American science journalist John Horgan, who is best known for his 1996 book, The End of Science, has written a provocative column for Scientific American, titled, Everyone, Even Jenny McCarthy, Has the Right to Challenge “Scientific Experts”, in rebuttal to journalist Chris Mooney’s recent essay, This Is Why You Have No Business Challenging Scientific Experts. While Horgan shares Mooney’s alarm at the proliferation of pseudo-science, he considers the cure proposed by Mooney to be worse than the disease that it is supposed to remedy:
In support of his position, Mooney cites Are We All Scientific Experts Now?, a book by sociologist of science Harry Collins. Rejecting the hard-core postmodern view of science as just one of many modes of knowledge, Collins argues that scientific expertise is uniquely authoritative…
The irony is that the “No Business Challenging Scientific Experts” argument applies not only to activists like Jenny McCarthy but also to journalists like Mooney and me…
I agree with Mooney and Collins on some fundamental issues. I’m not a Kuhn-style postmodernist, the kind who puts scare quotes around “truth” and “knowledge.”…
Also, I give great weight to consensus and credentials, which provide a fast and dirty way to decide whether a claim should be taken seriously….
But the history of science suggests — and my own 32 years of experience reporting confirms — that even the most accomplished scientists at the most prestigious institutions often make claims that turn out to be erroneous or exaggerated.
Scientists succumb to groupthink, political pressures and other pitfalls…
And it’s precisely because we journalists are “outsiders” that we can sometimes judge a field more objectively than insiders. Mooney surely agrees with me on this. There is an enormous contradiction buried within his “No Business Challenging Scientific Experts” argument. He obviously doesn’t want us to yield to every scientific consensus, only to those that he, Mooney, deems credible.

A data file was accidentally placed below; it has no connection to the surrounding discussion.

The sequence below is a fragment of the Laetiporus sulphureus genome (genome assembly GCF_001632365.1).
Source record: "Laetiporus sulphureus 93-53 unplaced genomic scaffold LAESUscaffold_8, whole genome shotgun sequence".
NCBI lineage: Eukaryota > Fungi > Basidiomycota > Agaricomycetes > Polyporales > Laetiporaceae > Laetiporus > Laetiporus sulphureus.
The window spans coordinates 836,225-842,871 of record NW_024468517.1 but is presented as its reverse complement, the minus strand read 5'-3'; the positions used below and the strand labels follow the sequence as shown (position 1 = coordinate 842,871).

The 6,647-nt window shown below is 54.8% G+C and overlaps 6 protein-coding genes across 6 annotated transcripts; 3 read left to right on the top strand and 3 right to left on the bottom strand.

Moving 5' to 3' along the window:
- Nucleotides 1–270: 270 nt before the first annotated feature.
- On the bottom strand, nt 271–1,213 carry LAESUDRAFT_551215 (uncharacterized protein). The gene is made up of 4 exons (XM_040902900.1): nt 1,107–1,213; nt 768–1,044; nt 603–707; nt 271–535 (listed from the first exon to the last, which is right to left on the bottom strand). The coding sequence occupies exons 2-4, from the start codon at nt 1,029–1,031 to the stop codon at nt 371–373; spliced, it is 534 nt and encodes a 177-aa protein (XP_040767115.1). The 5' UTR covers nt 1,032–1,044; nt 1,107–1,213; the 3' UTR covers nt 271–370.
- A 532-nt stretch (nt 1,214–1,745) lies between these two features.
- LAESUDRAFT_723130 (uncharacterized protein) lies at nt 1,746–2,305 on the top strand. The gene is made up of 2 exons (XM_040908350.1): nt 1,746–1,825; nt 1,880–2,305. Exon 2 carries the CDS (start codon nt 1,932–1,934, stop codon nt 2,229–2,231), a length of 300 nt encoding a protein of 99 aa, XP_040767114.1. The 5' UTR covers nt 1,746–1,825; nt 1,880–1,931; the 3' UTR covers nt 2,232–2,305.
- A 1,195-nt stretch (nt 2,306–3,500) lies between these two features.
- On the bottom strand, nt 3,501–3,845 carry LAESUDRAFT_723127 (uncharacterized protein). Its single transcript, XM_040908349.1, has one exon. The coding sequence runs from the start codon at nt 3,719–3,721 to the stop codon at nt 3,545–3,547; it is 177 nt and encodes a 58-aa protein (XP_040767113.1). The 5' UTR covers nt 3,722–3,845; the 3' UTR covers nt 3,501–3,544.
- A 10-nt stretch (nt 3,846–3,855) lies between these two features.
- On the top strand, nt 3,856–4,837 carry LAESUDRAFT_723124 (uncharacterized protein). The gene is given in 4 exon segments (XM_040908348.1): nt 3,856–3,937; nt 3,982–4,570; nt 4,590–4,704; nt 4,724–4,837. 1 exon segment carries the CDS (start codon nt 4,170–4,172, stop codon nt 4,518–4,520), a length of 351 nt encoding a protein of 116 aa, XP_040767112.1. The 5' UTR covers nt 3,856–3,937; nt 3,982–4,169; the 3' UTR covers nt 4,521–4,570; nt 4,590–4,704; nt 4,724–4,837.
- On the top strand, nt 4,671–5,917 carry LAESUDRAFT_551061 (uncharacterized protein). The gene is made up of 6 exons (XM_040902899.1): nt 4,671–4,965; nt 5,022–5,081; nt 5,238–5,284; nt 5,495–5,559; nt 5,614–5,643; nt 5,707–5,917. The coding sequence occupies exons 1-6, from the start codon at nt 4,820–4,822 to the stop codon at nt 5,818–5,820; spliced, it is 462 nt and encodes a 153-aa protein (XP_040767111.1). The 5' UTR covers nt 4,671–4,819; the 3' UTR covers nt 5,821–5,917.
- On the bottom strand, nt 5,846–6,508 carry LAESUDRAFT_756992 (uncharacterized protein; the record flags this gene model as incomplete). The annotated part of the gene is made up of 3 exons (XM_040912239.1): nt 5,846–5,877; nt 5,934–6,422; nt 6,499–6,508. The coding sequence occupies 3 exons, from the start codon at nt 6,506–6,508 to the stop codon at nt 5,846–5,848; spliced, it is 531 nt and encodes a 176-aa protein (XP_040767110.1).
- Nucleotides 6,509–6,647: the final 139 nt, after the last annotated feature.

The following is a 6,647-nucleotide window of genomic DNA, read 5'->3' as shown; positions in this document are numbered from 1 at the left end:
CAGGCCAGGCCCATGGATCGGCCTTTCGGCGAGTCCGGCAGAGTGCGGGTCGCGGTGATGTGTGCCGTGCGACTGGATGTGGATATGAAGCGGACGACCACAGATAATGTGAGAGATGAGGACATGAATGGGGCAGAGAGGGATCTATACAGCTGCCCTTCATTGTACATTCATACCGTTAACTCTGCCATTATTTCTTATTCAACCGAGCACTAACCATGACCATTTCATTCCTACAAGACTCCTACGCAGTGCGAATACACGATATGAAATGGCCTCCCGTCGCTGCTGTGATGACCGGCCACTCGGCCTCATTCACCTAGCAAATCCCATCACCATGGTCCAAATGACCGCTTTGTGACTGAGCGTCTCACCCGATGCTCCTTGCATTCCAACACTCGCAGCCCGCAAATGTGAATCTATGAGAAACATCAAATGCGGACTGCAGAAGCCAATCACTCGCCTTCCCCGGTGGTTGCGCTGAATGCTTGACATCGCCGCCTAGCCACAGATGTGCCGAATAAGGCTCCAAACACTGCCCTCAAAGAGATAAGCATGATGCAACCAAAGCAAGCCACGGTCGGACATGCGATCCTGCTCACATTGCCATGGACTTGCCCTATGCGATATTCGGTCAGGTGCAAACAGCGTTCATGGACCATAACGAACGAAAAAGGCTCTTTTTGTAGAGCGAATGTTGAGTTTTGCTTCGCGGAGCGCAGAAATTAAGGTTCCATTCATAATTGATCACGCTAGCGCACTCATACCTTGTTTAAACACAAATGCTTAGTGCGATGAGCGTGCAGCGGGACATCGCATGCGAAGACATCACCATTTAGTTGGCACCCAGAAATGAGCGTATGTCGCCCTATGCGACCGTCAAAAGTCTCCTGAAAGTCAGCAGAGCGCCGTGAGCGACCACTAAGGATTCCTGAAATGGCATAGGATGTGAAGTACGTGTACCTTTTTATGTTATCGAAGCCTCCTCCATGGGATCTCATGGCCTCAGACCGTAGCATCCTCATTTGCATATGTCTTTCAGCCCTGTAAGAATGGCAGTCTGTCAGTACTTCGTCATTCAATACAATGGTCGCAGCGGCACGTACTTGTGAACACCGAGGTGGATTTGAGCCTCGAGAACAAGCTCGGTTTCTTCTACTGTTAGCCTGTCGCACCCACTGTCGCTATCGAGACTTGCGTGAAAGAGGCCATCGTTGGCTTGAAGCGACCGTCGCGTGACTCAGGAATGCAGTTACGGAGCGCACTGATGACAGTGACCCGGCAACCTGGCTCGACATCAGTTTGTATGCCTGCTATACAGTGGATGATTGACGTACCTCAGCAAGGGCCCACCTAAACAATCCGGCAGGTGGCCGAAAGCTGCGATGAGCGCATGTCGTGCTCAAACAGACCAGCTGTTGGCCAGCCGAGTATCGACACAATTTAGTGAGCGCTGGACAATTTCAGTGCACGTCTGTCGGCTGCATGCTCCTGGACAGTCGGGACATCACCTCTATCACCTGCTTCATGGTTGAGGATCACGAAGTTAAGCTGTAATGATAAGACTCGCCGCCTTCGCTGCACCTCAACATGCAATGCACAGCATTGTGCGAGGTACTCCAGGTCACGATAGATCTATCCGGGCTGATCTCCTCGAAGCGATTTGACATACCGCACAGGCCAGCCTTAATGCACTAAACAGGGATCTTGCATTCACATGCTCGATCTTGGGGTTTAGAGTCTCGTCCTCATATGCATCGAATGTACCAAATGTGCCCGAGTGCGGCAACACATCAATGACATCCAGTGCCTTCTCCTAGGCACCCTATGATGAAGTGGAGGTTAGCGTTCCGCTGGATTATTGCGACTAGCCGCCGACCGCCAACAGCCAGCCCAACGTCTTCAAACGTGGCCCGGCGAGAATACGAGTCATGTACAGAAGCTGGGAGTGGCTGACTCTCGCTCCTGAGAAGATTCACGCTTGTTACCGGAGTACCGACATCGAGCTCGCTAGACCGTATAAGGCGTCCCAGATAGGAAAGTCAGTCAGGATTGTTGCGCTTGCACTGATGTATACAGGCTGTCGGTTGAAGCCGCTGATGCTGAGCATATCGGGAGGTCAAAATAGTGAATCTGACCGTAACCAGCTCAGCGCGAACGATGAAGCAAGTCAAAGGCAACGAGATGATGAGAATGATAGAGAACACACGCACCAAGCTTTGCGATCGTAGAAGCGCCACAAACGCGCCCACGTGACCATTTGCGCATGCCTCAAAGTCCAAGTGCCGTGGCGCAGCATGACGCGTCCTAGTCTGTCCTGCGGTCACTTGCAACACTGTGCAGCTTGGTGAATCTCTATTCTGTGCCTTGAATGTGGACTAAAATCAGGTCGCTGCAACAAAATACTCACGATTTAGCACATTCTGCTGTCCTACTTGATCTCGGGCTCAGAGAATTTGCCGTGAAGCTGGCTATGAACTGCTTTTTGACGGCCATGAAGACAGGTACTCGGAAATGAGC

Horgan provides a couple of handy examples of how scientific consensus can be controlled by irrational influences:
More than a half century ago, Freudian psychoanalysis was a dominant theory of and therapy for mental disorders. The new consensus is that mental illnesses are chemical disorders that need to be chemically treated.
This paradigm shift says more about the financial clout of the pharmaceutical industry – and its control over the conduct and publishing of clinical trials – than it does about the actual merits of antidepressants and other drugs.
The recent, widely touted discovery of gravitational waves, which was supposed to prove the theory of cosmic inflation, is another case in point. Horgan, a seasoned science journalist, expressed doubts about the alleged discovery, despite its backing at the highest levels of science:
No less an authority than Stephen Hawking declared that the BICEP2 results represented a “confirmation of inflation.” I nonetheless second-guessed Hawking and the BICEP2 experts, reiterating my long-standing doubts about inflation. Guess what? Hawking and the BICEP2 team turned out to be wrong.
I’m not bragging. Okay, maybe I am, a little. But my point is that I was doing what journalists are supposed to do: question claims even if – especially if — they come from authoritative sources. A journalist who doesn’t do that isn’t a journalist. He’s a public-relations flak, helping scientists peddle their products.
In the interests of accuracy, I should point out that Horgan is not an evolution skeptic: he lists “evolution by natural selection” as one of the things that scientists have gotten “right, once and for all.” Nevertheless, his column provides a refreshing antidote to the shrill claims of journalists, politicians and scientists who tell us that laypeople have no business challenging a scientific consensus.
Speaking of consensus-busting, I found the following articles on climate change to be of interest, and I warmly recommend them to readers:
Anatomy of a Collapsing Climate Paradigm by David Middleton.
Matt Ridley: Fossil Fuels Will Save the World (Really) (excerpts from his article in the Wall Street Journal, 14 March 2015, via The GWPF). [Definitely worth reading – VJT.]
Significant new paper by Nic Lewis and Judith Curry lowers the range of climate sensitivity using data from IPCC AR5 (September 24, 2014).
Follow-up article: New Study: Climate Alarmism Takes One Helluva Beating (March 20, 2015).
What do readers think?